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Interview with Norma Cox, June 8, 2004


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Narrator affiliation: Administrator, Atomic Energy Commission and Public Health Service

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Cox, Norma. Interview, 2004 June 08. MS-00818. [Transcript]. Oral History Research Center, Special Collections and Archives, University Libraries, University of Nevada, Las Vegas. Las Vegas, Nevada.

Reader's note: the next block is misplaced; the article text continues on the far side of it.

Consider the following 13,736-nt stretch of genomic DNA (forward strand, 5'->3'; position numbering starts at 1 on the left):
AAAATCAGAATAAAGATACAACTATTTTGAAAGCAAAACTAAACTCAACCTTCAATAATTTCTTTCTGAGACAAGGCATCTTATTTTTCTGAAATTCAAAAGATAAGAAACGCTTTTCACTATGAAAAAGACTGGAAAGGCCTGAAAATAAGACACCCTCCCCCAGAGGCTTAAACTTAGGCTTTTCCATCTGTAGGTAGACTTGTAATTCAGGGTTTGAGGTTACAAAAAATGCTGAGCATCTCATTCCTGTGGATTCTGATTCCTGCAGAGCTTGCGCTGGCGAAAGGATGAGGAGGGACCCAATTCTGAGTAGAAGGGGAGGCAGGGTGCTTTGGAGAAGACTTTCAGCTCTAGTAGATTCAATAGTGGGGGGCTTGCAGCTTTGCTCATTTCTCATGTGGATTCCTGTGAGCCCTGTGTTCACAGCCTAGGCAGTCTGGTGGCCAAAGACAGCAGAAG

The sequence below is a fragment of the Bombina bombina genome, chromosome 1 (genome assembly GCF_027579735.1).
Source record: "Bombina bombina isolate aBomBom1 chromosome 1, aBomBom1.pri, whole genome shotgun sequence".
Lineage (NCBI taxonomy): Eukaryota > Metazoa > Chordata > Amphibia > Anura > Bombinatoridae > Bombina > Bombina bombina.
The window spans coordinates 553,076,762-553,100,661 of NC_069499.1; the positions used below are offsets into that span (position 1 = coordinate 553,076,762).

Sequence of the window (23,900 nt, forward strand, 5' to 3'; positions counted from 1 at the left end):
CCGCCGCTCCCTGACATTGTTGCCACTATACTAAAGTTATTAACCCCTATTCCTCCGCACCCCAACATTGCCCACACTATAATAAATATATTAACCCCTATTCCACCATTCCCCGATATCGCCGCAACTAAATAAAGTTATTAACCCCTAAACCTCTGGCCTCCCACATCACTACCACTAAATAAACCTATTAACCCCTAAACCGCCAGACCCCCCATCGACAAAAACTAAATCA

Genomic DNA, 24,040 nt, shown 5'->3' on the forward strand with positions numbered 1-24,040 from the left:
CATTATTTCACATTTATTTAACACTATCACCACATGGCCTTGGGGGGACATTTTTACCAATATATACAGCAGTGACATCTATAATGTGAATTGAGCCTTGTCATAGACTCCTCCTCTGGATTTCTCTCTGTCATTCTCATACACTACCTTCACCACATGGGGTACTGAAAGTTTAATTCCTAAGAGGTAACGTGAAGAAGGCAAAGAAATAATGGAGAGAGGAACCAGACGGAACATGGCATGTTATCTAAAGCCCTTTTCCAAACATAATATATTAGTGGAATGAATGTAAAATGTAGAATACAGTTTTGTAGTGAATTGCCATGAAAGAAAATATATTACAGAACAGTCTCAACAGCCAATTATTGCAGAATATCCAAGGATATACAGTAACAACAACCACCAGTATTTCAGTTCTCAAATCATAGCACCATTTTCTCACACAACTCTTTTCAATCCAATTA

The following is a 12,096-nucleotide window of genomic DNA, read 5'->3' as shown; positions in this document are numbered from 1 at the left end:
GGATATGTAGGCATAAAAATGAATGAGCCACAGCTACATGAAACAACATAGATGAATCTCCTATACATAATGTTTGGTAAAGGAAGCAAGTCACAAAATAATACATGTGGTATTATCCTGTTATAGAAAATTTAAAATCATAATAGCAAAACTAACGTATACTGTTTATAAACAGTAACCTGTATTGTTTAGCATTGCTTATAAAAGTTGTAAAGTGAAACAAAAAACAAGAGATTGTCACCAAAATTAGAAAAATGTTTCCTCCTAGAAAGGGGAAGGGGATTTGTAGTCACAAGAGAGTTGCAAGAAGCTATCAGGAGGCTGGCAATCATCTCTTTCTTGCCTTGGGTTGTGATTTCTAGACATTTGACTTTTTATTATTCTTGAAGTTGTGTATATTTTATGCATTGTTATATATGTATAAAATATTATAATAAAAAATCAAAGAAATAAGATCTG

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Nevada Test Site Oral History Project University of Nevada, Las Vegas Interview with Norma Cox June 8, 2004 Las Vegas, Nevada Interview Conducted By Shannon Applegate © 2007 by UNLV Libraries Oral history is a method of collecting historical information through recorded interviews conducted by an interviewer/ researcher with an interviewee/ narrator who possesses firsthand knowledge of historically significant events. The goal is to create an archive which adds relevant material to the existing historical record. Oral history recordings and transcripts are primary source material and do not represent the final, verified, or complete narrative of the events under discussion. Rather, oral history is a spoken remembrance or dialogue, reflecting the interviewee’s memories, points of view and personal opinions about events in response to the interviewer’s specific questions. Oral history interviews document each interviewee’s personal engagement with the history in question. They are unique records, reflecting the particular meaning the interviewee draws from her/ his individual life experience. Produced by: The Nevada Test Site Oral History Project Departments of History and Sociology University of Nevada, Las Vegas, 89154- 5020 Director and Editor Mary Palevsky Principal Investigators Robert Futrell, Dept. of Sociology Andrew Kirk, Dept. of History The material in the Nevada Test Site Oral History Project archive is based upon work supported by the U. S. Dept. of Energy under award number DEFG52- 03NV99203 and the U. S. Dept. of Education under award number P116Z040093. Any opinions, findings, and conclusions or recommendations expressed in these recordings and transcripts are those of project participants— oral history interviewees and/ or oral history interviewers— and do not necessarily reflect the views of the U. S. Department of Energy or the U. S. Department of Education. UNLV Nevada Test Site Oral History Project 1 Interview with Norma Cox June 8, 2004 Conducted by Shannon Applegate Table of Contents Introduction: work for the AEC, recounts story of part- time work for Frank Rogers and typing first logistical support contract for REECo 1 Talks about work with Oliver Placak ( USPHS) and Joe Sanders ( AEC), their work in public relations and offsite radiological safety 2 Recalls creation of USPHS ( later EPA) air force for offsite radiation monitoring and other environmental studies 8 Talks about the EPA farm, and use of animals in testing at the NTS 10 Doing whole body counting on humans for possible radiation exposure 12 Recounts experiences in government service, including Agriculture Research Service and National Park Service 14 Talks about creation and usage of Basic Capability accounting system in DOE 15 Influence of presidential administrations on government budgetary process 16 Republican administrations and their effect on promotion opportunities for female government employees 17 EPA concerns in the Las Vegas and NTS area 18 Talks about accidents at the NTS and her work involvement in them 19 Formation of the AEC and growth of USPHS office in Las Vegas, NV; establishment of MOL 22 USPHS ( later EPA) and relationship with Downwinders; offsite radiation safety and monitoring 23 Talks about her work monitoring Mercury, NV and filling in on monitoring flights 25 Response to protests and concerns about testing, changing attitudes 27 Recalls her work doing clearances for test observers, and interviews of workers for a secret storage repository for weapons at the NTS 29 Talks about test observers, including military at Camp Desert Rock and those at News Nob 31 Impressions of atmospheric tests and their effects 32 Muses on need for, and loss of, communication skills among government workers, job relationships, and loyalty 34 Discusses family background, early life in Las Vegas, NV, college education, marriage, first job as secretary with AEC 35 Talks about early problems for women in government service 39 Work on environmental issues in southern Nevada 41 Problems for women in work, and their need to assert themselves; personal experiences 42 Conclusion: opinions on affirmative action for minorities and women 51 UNLV Nevada Test Site Oral History Project 1 Interview with Norma Cox June 8, 2004 in Las Vegas, NV Conducted by Shannon Applegate [ 00: 00: 00] Begin Track 2, Disk 1. Shannon Applegate: OK, so we’re recording. Norma Cox: OK. Actually I started to work for the AEC [ Atomic Energy Commission] in 1951. And one of the interesting things I did, but it was a little later on, was my husband and I, first thing we did was buy a house, which we had no business of doing. So we were kind of financially strapped. And I’d made noises to my boss that I needed to find another source of revenue. He suggested to a fellow named Frank Rogers— who is the father of the new chancellor over here, Jim Rogers— he suggested to him that I was looking for work and maybe I would do what he needed to have done. Well basically what it was, was to type the first contract— [ Break for phone call] So anyway he was looking for someone to type up the first REECo [ Reynolds Electrical and Engineering Company] contract which he had just written. So he came over and I typed it in my kitchen in our new home. But anyway that was when they took over. Before that there was a firm by the name of McNeil something or other that had the first logistical support contract. And Frank Rogers at that time actually worked for Zia Corporation [ Company], which was a big contractor too for the AEC. But anyway that was kind of an interesting experience. And that’s how you got on board with the AEC and found out that they were starting an office? No, no, I found out at Nellis [ Air Force Base]. No, I had been working for the AEC for several years when this happened, because as I said we were actually located on Main Street, and before that when they started the office they started it on Fremont. Cox_ N_ 06082004_ ARCH. doc UNLV Nevada Test Site Oral History Project 2 So the contract that you typed up, that was for REECo. Yes, the first contract that was issued by this office. Oh, OK, but you were already an employee of the AEC. Yes. Oh yes. And I just did it [ the contract] as part- time work, but I thought it was kind of interesting because the new chancellor is Frank Rogers’s son, and I remember Frank Rogers when he was that high [ indicating height]. And now he’s the chancellor. Yes. And it was very— I mean, megabucks; he’s a very wealthy man. But anyway, it’s that I kind of forgot some of what we really talked about. Well, it seemed like that we talked in very broad strokes over your whole career, which we are very interested in. We have a lot of environmental stuff that we’re doing in parks and services and so I have a professor that was really interested in your take on the Grand Canyon and, you know, all of that. I mean he found that extremely interesting so, you know, wherever this goes today, whether it goes away from the Nevada Test Site, it’s all very fascinating to us. Oh, OK. Well then, you know, one of the things— I know the people in the old AEC and now DOE [ Department of Energy] don’t recognize that when I worked for EPA [ Environmental Protection Agency] I was probably one of the principal contacts. The principal contact was always the director because he served on the control panel, you know, deciding whether tests would go or not. But I was the one that defended the budget. I was the one that was responsible for employment of people. I was the one responsible for the contracts that maybe the AEC would issue for us. Also some of the interesting things that happened, I don’t think we talked about, was in the early days. Not everybody was real keen on the testing program, particularly in the outlying areas. Cox_ N_ 06082004_ ARCH. doc UNLV Nevada Test Site Oral History Project 3 And this was in the 1950s? Yes. And so my boss, Joe Sanders, and Ollie Placak, who later became my boss when I went to work for the Public Health Service, those two men would climb into a pickup truck with shovels so they could get themselves out of the sand, and they drove all around the test site— up into Ely and Cedar City and St. George, Utah. They’re the ones that really convinced people in the outlying areas that the testing program wasn’t going to hurt them. Oh, OK, so they did PR [ public relations]. They did PR. Now did they do that on their own or—? No, Joe Sanders was head of the AEC and Ollie Placak— the AEC had asked the Public Health Service to send out a contingent of people that knew something about radiation. In those days, there was very little known about radiation. Ollie Placak, I think he was classified as a sanitary engineer but he was basically a research chemist. And then as I said Joe Sanders was just the manager, and they went around and sat down at dinner tables with people and talked to them and was able to convince them that testing was OK. [ 00: 05: 00] And did they get them to sign something that the people—? No. Or it was just to calm protests. Just to calm the�� you know. There wasn’t a lot of protest but people— it was oh, it was a big unknown. And at that point in time they did not have the knowledge about weather; they did not have the knowledge about seismic that they have in more recent years. And so when they set off a test they really didn’t know which way it was going to go, the seismic motion, and they didn’t know much about the weather patterns and where that was going to go. Cox_ N_ 06082004_ ARCH. doc UNLV Nevada Test Site Oral History Project 4 I left the AEC because as I mentioned to you, they wouldn’t give me a leave of absence. And so when my husband got better and was ready to go back to work, they had filled my position and so I went to work for Ollie Placak because I had done some work for him. He and Mel Carter, I think those were the only two people that were here from the Public Health Service, they were in the same office as the AEC. Oh, OK. And the Public Health Service came out as a result of the test site. Yes. OK. OK. That makes sense. Yes, they came out to do the off site radiological safety. They did not want to do the on site, so at first it was LASL [ Los Alamos Scientific Laboratory] and then later it became REECo that did that. That did the on site? Yes. Oh. Why didn’t Public Health want to do the on site? I think there was always a quarrel about the ethics of it. I think the thinking was, you couldn’t do both and really remain impartial, and so they opted to do the off site. Which for the AEC was the best thing going because when I went back to work they had filled my position but Ollie Placak said they had wanted him to hire a secretary, so he hired me. And I started with the Public Health Service and there was myself and Mel Carter and Joe Sanders and a fellow by the name of Dick Gilmore. There were four of us. Well, we eventually grew to about 450 people and most of it was for work for the AEC. So we had a large reimbursable contract with the AEC. OK, so the Public Health Service was being contracted out by the AEC. Right. Yes. Cox_ N_ 06082004_ ARCH. doc UNLV Nevada Test Site Oral History Project 5 OK. So you were still kind of working for the AEC even though you were with Public Health Service. Yes. Right. So as I say, the people from the AEC just didn’t realize, I mean they were kind of shocked when I show up at the AEC dinners and the Public Health Service people are now EPA. They don’t have any concept that that’s where my beginnings were. But anyway, it was fortunate for the AEC because what they were able to do— when they had an operational period— they brought out some people from Washington. But most of the people came out of state health offices— they were heads of state health offices— or they brought them out of schools that had some specialty in radiation. And they would bring them out in groups of about thirty, and then they would go if the op— well, the operational period did last more. I think they were only there for six weeks and then the other group would come in. And they were sent around to all the outlying areas. What they did, they collected milk, water, food samples; put out what they call fallout trays so any fallout would come down on the trays and they could measure it. They carried Geiger counters in case the wind did blow— it did blow toward Cedar City and St. George on a couple of occasions— and they would be there to make sure the people got showered and got a new set of clothes and— Oh really. Yes, and you know, the thing that really upsets me today is everybody speaks as if it was done so cavalierly, and it wasn’t. I know it wasn’t because I was there operating the radio while these [ 00: 10: 00] guys were all around, and I ended up typing all the results. Oh really. Yes, I put together the booklets. Now I’m told by Mel that the booklets are now in the hands of LASL but from what all I hear, nobody has any records anymore, so I don’t know. Cox_ N_ 06082004_ ARCH. doc UNLV Nevada Test Site Oral History Project 6 Now how far around did they go? Was there a certain radius around the actual test? Yes. I think it was about 300 miles. And in order that they could maintain contact, they established a state- of- the- art radio and it’s still used at the test site. It was a pretty remarkable system. Do you know who came up with that? Well, there was a fellow named Paul Buchholz, and I don’t know whether it’s him. I don’t remember the other names. Most of them came out of Albuquerque. But REECo was given the responsibility for the radio contacts, and I don’t know whether it was them or actually within the AEC that they did all that. But it was 300 miles around so all the little communities had a monitor up there. Right, and they took it very seriously and they were methodical and—? Yes, they were very methodical. The only problem was that in those days the state- of- the- art was limited as far as Geiger counters or any— you know, they didn’t have much sensitivity towards radiation in the instruments— and of course the standards that were set were set much higher then than they’re set now. Well, they now have the instrumentation that they can measure it, but those days they didn’t have it. And the standard, how did they set the standard? It was set by I think probably Public Health Service. OK, so it was just through the knowledge that they had at the time that-- Yes. In fact one of the fellows [ Harold Andrews] that I admire probably as much as anybody was the fellow that worked for NIH [ National Institutes of Health], which was then under what was then the Department of Health, Education, and Welfare. Public Health Service was also under. But he was one of the fellows I spent some time with— my first trip to Washington— he took me Cox_ N_ 06082004_ ARCH. doc UNLV Nevada Test Site Oral History Project 7 on a tour of NIH, but anyway he had written a first primer on radiation. Because I remember when the guys came out and they’d studied it in college and here was—. So why did you go to Washington? Oh, well, the Public Health Service initially had the people in Washington doing all the personnel and their finance and everything, so since I was going to do it locally I went in to meet them and, you know, just orientation. Oh, right. To get trained and all. To get trained, yes. But I had a marvelous time. How long were you there? A week. So you got to see all the sights and—. Yes. And then my tour guide was a young fellow that headed up the group that was fighting the repository in New Mexico— salt dome mine. Anyway he took me around and he was really a cosmopolitan, so I got to see art galleries, I got to see the zoo it was really a lot of fun. Vacation. Yes. Well, I had work to do. I spent the day working and then the— we got to do some things. Now was Ollie Placak, was he a scientist? Yes, he was a research chemist. OK, so when he would go and talk to people, he knew what he was talking about. He was up to date on all the latest information and—. Anyway, later of course they decided they needed more information about radiation [ 00: 15: 00] levels leaving the test site. Well, in between, Public Health Service was given. They converted the program from just doing it during operational periods to continuing it through the year. So Cox_ N_ 06082004_ ARCH. doc UNLV Nevada Test Site Oral History Project 8 they needed somebody more full- time than bringing all these people in; I think we did about three operational periods. Now when you say “ operational periods” are you talking about just the test or—? No, I’m talking about a series of tests, like Hardtack [ II]. Oh, OK. And that would span just a few months. Yes. But anyway they decided they needed to expand the radiation testing and so the Public Health Service was given authority to organize an air force. How do you mean, “ organize the air force”? Well, you know, they do aerial monitoring, because they were finding some of the— when they had an unexpected event or an accident— the radiation would end up in Chicago. It would be past the 300 miles. Oh, it’d be that far. Yes, because they were testing bigger devices, and so we built their air force. It was interesting because what they did, we had this one commissioned officer, who still lives here. Anyway he would go over to Davis- Monthan [ Air Force Base] and pick up old military aircraft that had been put out to pasture, and we got that and they bought new motors and everything. Well anyway, the interesting thing about that was you have to have legislative authority to have airplanes in the federal government. I don’t know how it is now. You know, certainly agencies have them now. Then, only the military could have airplanes. And so it was one of my jobs to justify having the air force, which is always interesting because Congress could never understand why we had airplanes. Right. So did you have to write up a proposal? Cox_ N_ 06082004_ ARCH. doc UNLV Nevada Test Site Oral History Project 9 I had to write up a defense for it, and spend many hours on the telephone justifying it to somebody that was going to have to go in and argue it in front of Congress. But anyway, that air force was eventually turned over to, I think, EG& G [ Edgerton, Germeshausen, and Grier] probably and is still with EG& G. How many planes did you acquire? We ended up with thirteen. Also in the meantime, when we became the EPA, then EPA did this lake eutrophication study all across the United States because the lakes, notably the Great Lakes, were dying. And so we had quite a few helicopters and what they would do is they’d land or hover just above the water and they’d drop this instrumentation and take samples so they could follow what was happening to the lakes. So you grew from five people to an air force. Well, I mean it was more than just the air force. The air force wasn’t that big, but the first part of the air force was for AEC; the second part was for EPA. Now did you house all the planes at Nellis, or were they—? No, they were at McCarran. And we had to hire pilots. I picked up my personnel officer from Nellis, and at Nellis they had a real big personnel department and so each person did one certain job. Well, she came to work for me and she had all this, you know. She was drawing up position descriptions for airplane mechanics, for airplane pilots. We even had a farm out at the test site, which we ran for the AEC; it was paid with AEC money. And we had animal workers, and we had a great variety—. Was the farm under the Public Health Service first and then—? Well, we’d become EPA. It would become EPA. And I don’t think the farm exists now. [ 00: 20: 00] I’ve heard about the EPA farm. Yes, there’s a lot of pictures with the cow and—. Cox_ N_ 06082004_ ARCH. doc UNLV Nevada Test Site Oral History Project 10 Oh yes. Sam. Yes. Oh, was that the cow’s name? Yes. There were many Sams. They were always dragging them off to some sort of state fair somewhere. Oh really? Yes. So they’d go as an attraction? But they had the rumin plug and they’d reach in and get the—. Oh, so Sam would go travel and work the circuit. Yes. So was that as part of just teaching the public about—? Radiation, yes. Yes. OK. Oh, that’s interesting. Yes. But have you heard of a program that was out at the 400 area? No. Well, that was a program to determine whether or not nuclear engines could be used in spacecraft. I think you told me about this in the last interview, and you got to see the track and—. Yes. But then our people also ran some biological experiments, and one of them I remember was using mice and setting them out so far from the nuclear engine that was running around, and they had to buy sun visors for the mice. No! They bought them or did they have to make them? Well, they might’ve been able to use a child’s, I don’t know. Cox_ N_ 06082004_ ARCH. doc UNLV Nevada Test Site Oral History Project 11 So why did they have to have sunglasses? Because it was so hot in the sun for those animals. Oh, that is so funny! So they had little animal sunglasses. Oh, that’s funny. Well, we’ve heard that there were dogs out there they had to put little booties on them because it was so hot and they used the little golf—. Yes. Well, I remember, I was showing a group from Washington our trailers out there. Another thing, in those days, the government workers agencies didn’t buy refrigerators. And we always had to have a refrigerator— they used to keep the animal samples in. And anyway, I was out there and this one person from Washington was very concerned that we had a refrigerator, and so I said, Well, we keep animal samples. Oh sure! I opened it up and there was a frozen beagle. And they saw that I wasn’t fibbing and—. Right. So you did experiments on dogs and cats? Yes. We had biologists and they did experiments on dogs. Do you know what kind of experiments they did or—? Well, most of them was the radiation effects. That’s what the farm was for, too. I heard something about pigs. This was in the real early days, that they’d put uniforms on the pigs? Well, they did use pigs. Now, I don’t remember anything about them having uniforms on. But the pigs they used because the pig skin is closest to the human, and so that’s why they used them. Right. So did you have a lot of scientists coming in and out of Public Health Service on grants, is that how it worked? Cox_ N_ 06082004_ ARCH. doc UNLV Nevada Test Site Oral History Project 12 No, we had a lot employed. In fact most of our employees were the technical people, either scientists— but we had water specialists, we had research chemists, we had many nuclear physicists. And how would new experiments come up? Like would someone just think of something that would be valuable? Well, they were always concerned about biological effect and so that’s what most of them were for; to try to determine what the effect on animals were. We even had a whole body counter and I guess the place it’s located in is still there. People from around the test site, family members were brought in and they were put in the whole body counter. Every once in a while they got a request from one of the hospitals— this is before the MRIs [ magnetic resonance imaging] or anything— and they could do a whole body count. Oh, was that like you would go through a machine and it would tell you how much radiation? Yes. Right. Oh, OK. And so people from the outlying areas could utilize that if they—? Well no, what they did was they’d bring people in, and of course they had to be willing to come, but they brought children in, and unfortunately most of that data’s been lost, which is just really too bad. [ 00: 25: 00] Did it look like an MRI machine? Well, they had to have shielding, I vaguely remember but what they did is they went into something like an MRI machine— some of them got claustrophobic— then they would shoot them with the sensors and determine whether they had radiation. Oh, OK, so it wasn’t like an X- ray. It was more just trying to detect radiation levels in someone’s body. Cox_ N_ 06082004_ ARCH. doc UNLV Nevada Test Site Oral History Project 13 Yes. Oh, that’s interesting. And did they do that out at the test site? No, they did it right over here, in the university [ UNLV]. Oh, right on campus. Yes, and do you know where the EPA buildings are? No. Oh. Well, they’ve got some temporary buildings but there was a series of five buildings. We had the biology building, we had the— or were there four? I guess there were four. I mean it started as a water lab and then it became the biology building, and then the administration, and the area monitoring, and then biology was down here. So you actually worked on campus. Yes, I worked the longest period. I went to work for them in 1957 and I worked for them until 1974. And then you went to San Francisco. Right, from there. In 1974 you went to San Francisco. OK. And then when did you retire? In 1981. In 1981. And you retired with a GS- 15 [ government service] status, which was pretty high. I was telling everybody about that after the interview. Well, I always felt it was something I should’ve gotten right here, but as I explained to you I didn’t, so I got it later. But the best thing about it, it led to some marvelous experiences. With Agriculture I learned all about water and farming and all that, but mainly about water. And now in my volunteer work people consider me somewhat of an expert. And then with the [ National] Cox_ N_ 06082004_ ARCH. doc UNLV Nevada Test Site Oral History Project 14 Park Service we had all of the western— I mean we had the parks in California, Arizona, Nevada, Hawaii, Guam. So I got to do quite a bit of traveling with that. And that’s what you did in 1974. You went to San Francisco and you worked with the Park Service. Oh well, I first worked for the Agriculture Research Service. And then I left there and went to work for the Park Service in about 1978. OK. Now when you started with the EPA you started clerical and then did you just move up through—? How—? There were—? Yes. Well, as I said there were only four of us, and more people kept coming in. They’d give me additional responsibilities, and when I left I was a GS- 13. What was your title? I was management officer. OK. And were you in charge of the whole office structure? Was that—? No, I was charge of personnel, budget and finance, general services, and safety. I guess that was it. That’s quite a load. Yes, it was quite a load. Would you have to put the budget together? Yes. OK. And then that was the other question I was going to ask you. You had talked about how you came up with the Basic Capability for accounting. Now why would the EPA use that accounting? Well, the EPA didn’t use it. Actually we had two accounting systems. We had the EPA accounting system and we used the DOE accounting system. And so people got so irritated Cox_ N_ 06082004_ ARCH. doc UNLV Nevada Test Site Oral History Project 15 because we had two different accounting systems. And the reason I thought we needed to go to Basic Capability, because initially they had these operational period and that. They would give us money for those, but when we were doing them on a continuing basis, we never knew when somebody was going to throw in some extra work. [ 00: 30: 00] So we wanted the ability to hire a basic capability or the basic number of people, and then if we needed to supplement that, they could provide us that money on a test basis, which as I said it took a long, long time to get them to see that. To get the AEC to see that? Yes. OK. And that was the presentation that you made. Yes. Many, many times. And you presented that in front of the AEC, not Nevada AEC but just the government? No, I presented it to the people of the Nevada Operations Office. It had become the Nevada operations office then. Now the Basic Capability, you said you created that, right? Yes. And did you create that out of the AEC accounting system, from what you learned there? Yes. Well, that actually was more of a budgeting thing. We had to account for the money that was spent by tests or projects. But we got the money in just a big chunk of money, and when DOE had lots of money it was no problem. We’d say, Well, we need more, they’d give us more. But eventually they started running into budget limitations and so it became a problem if we didn’t have the money and didn’t have the people to provide the service they needed. So I mean it just seemed logical that you would—. Cox_ N_ 06082004_ ARCH. doc UNLV Nevada Test Site Oral History Project 16 And you said the EPA still uses that, right? No, not the EPA. You know, the EPA never used it. OK. The AEC? Yes, or DOE. And how I found out about it, I was on this ad hoc committee and this guy from Nevada Operations Office came in and bragged about how they were the only operations office that budgeted basic capability and I thought, Oh my God. Oh, that is funny. Well, I thought it was funny too but, you know, I wish I’d kept the booklet that I put together for Bob Miller but I didn’t. You get so much stuff— you get rid of it but—. And from my reading, the budgetary process was pretty convoluted. It seemed very complicated just within the AEC itself. Would the budgetary process change depending upon the administration, you know, which presidential administration was in office, or would it stay pretty much the same? Actually it didn’t used to change too much but— well, I can remember, I was with the EPA when Nixon got into office. And just between us, I don’t know what persuasion you are, I mean they both do it but it’s much, much more rampant when the Republicans are in there. They have all these friends and cohorts they want to hire and so a lot of jobs are created to cover these people. And that comes out of the budget, I would imagine, yes. But no, probably the biggest difference in the way budgeting is, there’s been far less emphasis on science. For example, the Agriculture Research Service. When Reagan was elected he tried to abolish it and darn near did. And then, well, after Clinton got in, why, they’re restoring it now. And you would feel the effects at the EPA, right? Cox_ N_ 06082004_ ARCH. doc UNLV Nevada Test Site Oral History Project 17 Yes. Well, you know what’s happened to EPA under Reagan. I mean lots of people were forced out of the agency. And frankly, one of the reason I opted to retire, I could see that was the end of possibilities for women. Yes. And that was due to the presidential administration, the power that was in office. Yes, in office. Most of the women that I knew have sort of been [ 00: 35: 00] forced out. They’re bringing in women now but they’re usually people that have worked on the political campaigns and things. Right. Now how would you feel it at the EPA, like when you said Reagan abolished or tried to abolish the agricultural research, how would that be felt there? Oh my goodness, what happened is almost every agency was in such turmoil, nobody was doing their work. Everybody was either trying to run around and figure out do they have a job, or don’t they have a job? Well, EPA here now is just a shell of what it was. And is that due to money being taken away or people being taken away or jobs and like that? Well, largely money taken away, and largely because a lot of things that they used to be interested in, they’re not interested in anymore. And that’s the experimentation and—? Yes. OK. So has the EPA’s mandate decreased since— because it originated in 1970, right? Yes. So you see it as it’s really declined? It’s really declined, yes. Do you think that that’s nationwide or is it just here in Las Vegas? No, nationwide. It’s nationwide. Speak to some environmental groups, and it just—. Cox_ N_ 06082004_ ARCH. doc UNLV Nevada Test Site Oral History Project 18 Is that even under Clinton because didn’t Clinton try to—? Oh no, Clinton, you know, strengthened them. But I think the thing of it is that at that point a lot of— I mean he